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# Perpendicular Distance from a Point to a Line

Example using perpendicular distance formula

(BTW - we don't really need to say 'perpendicular' because the distance from a point to a line always means the shortest distance.)

This is a great problem because it uses all these things that we have learned so far:

The distance from a point (m, n) to the line Ax + By + C = 0 is given by:

d=(|Am+Bn+C|)/(sqrt(A^2+B^2

There are some examples using this formula following the proof.

## Proof of the Perpendicular Distance Formula

Let's start with the line Ax + By + C = 0 and label it DE. It has slope -A/B.

We have a point P with coordinates (m, n). We wish to find the perpendicular distance from the point P to the line DE (that is, distance PQ).

We now do a trick to make things easier for ourselves (the algebra is really horrible otherwise). We construct a line parallel to DE through (m, n). This line will also have slope -A/B, since it is parallel to DE. We will call this line FG.

Now we construct another line parallel to PQ passing through the origin.

This line will have slope B/A, because it is perpendicular to DE.

Let's call it line RS. We extend it to the origin (0, 0).

We will find the distance RS, which I hope you agree is equal to the distance PQ that we wanted at the start.

Since FG passes through (m, n) and has slope -A/B, its equation is y-n=-A/B(x-m) or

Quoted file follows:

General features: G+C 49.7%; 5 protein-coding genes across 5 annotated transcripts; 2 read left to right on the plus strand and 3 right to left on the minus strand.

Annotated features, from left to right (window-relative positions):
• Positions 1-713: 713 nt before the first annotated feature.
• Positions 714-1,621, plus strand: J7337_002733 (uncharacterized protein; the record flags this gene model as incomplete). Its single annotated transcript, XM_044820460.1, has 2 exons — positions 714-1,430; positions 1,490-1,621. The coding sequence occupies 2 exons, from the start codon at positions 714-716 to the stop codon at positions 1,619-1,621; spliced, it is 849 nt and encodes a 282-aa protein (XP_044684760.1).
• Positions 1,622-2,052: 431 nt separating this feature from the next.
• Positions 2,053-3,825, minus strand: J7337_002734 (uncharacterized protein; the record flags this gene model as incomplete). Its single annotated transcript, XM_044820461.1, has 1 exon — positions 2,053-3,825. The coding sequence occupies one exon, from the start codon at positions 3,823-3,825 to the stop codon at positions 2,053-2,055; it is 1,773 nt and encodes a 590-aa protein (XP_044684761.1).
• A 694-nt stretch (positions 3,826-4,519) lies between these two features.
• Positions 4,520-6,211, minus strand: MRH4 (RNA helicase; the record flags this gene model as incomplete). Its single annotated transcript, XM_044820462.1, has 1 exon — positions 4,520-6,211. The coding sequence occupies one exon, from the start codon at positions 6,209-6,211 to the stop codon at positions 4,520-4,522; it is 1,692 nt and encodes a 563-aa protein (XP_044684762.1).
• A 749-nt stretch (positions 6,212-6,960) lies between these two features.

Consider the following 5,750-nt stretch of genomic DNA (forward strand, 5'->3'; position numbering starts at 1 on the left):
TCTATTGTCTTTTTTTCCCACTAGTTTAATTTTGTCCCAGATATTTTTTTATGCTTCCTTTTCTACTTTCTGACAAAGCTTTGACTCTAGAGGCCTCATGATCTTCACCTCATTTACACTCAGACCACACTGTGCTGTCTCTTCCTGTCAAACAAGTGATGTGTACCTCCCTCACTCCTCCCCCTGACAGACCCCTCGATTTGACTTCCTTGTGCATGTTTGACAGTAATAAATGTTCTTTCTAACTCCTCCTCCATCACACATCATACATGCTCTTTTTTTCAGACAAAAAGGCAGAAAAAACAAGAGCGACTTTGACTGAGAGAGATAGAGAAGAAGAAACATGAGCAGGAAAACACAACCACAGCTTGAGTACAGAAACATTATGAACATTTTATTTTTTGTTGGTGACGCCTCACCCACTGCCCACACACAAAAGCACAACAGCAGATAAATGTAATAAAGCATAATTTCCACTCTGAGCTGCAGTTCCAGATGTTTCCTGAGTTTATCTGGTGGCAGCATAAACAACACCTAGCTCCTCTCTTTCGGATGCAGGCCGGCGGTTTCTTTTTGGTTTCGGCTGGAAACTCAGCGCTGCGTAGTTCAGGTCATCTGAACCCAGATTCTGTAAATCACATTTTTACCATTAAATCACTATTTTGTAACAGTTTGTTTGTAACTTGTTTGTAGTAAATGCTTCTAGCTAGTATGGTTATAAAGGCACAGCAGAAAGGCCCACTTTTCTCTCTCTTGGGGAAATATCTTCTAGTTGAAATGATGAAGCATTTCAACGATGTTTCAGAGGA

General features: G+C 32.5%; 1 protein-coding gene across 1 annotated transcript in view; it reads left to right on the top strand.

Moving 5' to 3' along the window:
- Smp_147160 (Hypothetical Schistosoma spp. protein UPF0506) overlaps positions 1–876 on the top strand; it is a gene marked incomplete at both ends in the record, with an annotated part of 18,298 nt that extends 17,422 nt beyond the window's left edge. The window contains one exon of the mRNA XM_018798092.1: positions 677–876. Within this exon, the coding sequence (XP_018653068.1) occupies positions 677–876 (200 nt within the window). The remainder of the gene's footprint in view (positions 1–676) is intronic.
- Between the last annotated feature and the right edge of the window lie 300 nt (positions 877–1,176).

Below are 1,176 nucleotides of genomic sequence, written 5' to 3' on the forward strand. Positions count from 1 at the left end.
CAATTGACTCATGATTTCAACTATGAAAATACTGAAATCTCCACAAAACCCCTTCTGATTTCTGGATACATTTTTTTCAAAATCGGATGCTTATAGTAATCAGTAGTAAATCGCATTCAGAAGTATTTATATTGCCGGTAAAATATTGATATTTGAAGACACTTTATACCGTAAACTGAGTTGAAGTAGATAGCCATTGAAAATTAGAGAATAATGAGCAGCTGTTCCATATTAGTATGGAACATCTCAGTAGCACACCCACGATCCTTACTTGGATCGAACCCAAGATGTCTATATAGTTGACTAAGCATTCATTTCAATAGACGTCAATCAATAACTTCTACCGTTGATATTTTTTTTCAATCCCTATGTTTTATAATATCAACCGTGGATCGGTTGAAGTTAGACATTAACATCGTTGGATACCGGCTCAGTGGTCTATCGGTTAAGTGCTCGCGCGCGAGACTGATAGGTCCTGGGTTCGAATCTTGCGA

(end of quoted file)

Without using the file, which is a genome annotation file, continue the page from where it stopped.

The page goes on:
y=(-Ax+Am+Bn)/B.

Line RS has equation y=B/Ax.

Line FG intersects with line RS when

B/Ax=(-Ax+Am+Bn)/B

Solving this gives us

x=(A(Am+Bn))/(A^2+B^2

So after substituting this back into y=B/Ax, we find that point R is

((A(Am+Bn))/(A^2+B^2),(B(Am+Bn))/(A^2+B^2))

### Phone users

NOTE: If you're on a phone, you can scroll any wide equations on this page to the right or left to see the whole expression.

Point S is the intersection of the lines y=B/Ax and Ax + By + C = 0, which can be written y=-(Ax+C)/B.

This occurs when (that is, we are solving them simultaneously)

-(Ax+C)/B=B/Ax

Solving for x gives

x=(-AC)/(A^2+B^2)

Finding y by substituting back into

y=B/Ax

gives

y=B/A((-AC)/(A^2+B^2))=(-BC)/(A^2+B^2

So S is the point

((-AC)/(A^2+B^2),(-BC)/(A^2+B^2))

The distance RS, using the distance formula,

d=sqrt((x_2-x_1)^2+(y_2-y_1)^2

is

d=sqrt(((-AC)/(A^2+B^2)-(A(Am+Bn))/(A^2+B^2))^2+((-BC)/(A^2+B^2)-(B(Am+Bn))/(A^2+B^2))^2)

=sqrt(({-A(Am+Bn+C)}^2+{-B(Am+Bn+C)}^2)/(A^2+B^2)^2)

=sqrt( ((A^2+B^2)(Am+Bn+C)^2)/(A^2+B^2)^2)

=sqrt( ((Am+Bn+C)^2)/(A^2+B^2))

=(|Am+Bn+C|)/(sqrt(A^2+B^2))

The absolute value sign is necessary since distance must be a positive value, and certain combinations of A, m , B, n and C can produce a negative number in the numerator.

So the distance from the point (m, n) to the line Ax + By + C = 0 is given by:

d=(|Am+Bn+C|)/(sqrt(A^2+B^2

### Example 1

Find the perpendicular distance from the point (5, 6) to the line −2x + 3y + 4 = 0, using the formula we just found.

d=(|Am+Bn+C|)/(sqrt(A^2+B^2

=(|(-2)(5)+(3)(6)+4|)/(sqrt(4+9)

=3.328

Here is the graph of the situation. We can see that our answer of just over 3 units is reasonable.

So the required distance is 3.3 units, correct to 1 decimal place.

### Example 2

Find the distance from the point (-3, 7) to the line

y=6/5x+2

We first need to express the given line in standard form.

y=6/5x+2

5y = 6x + 10

6x - 5y + 10 = 0

Using the formula for the distance from a point to a line, we have:

d=(|Am+Bn+C|)/(sqrt(A^2+B^2

=(|(6)(-3)+(-5)(7)+10|)/sqrt(36+25)

=|-5.506|

=5.506

So the required distance is 5.506 units, correct to 3 decimal places.

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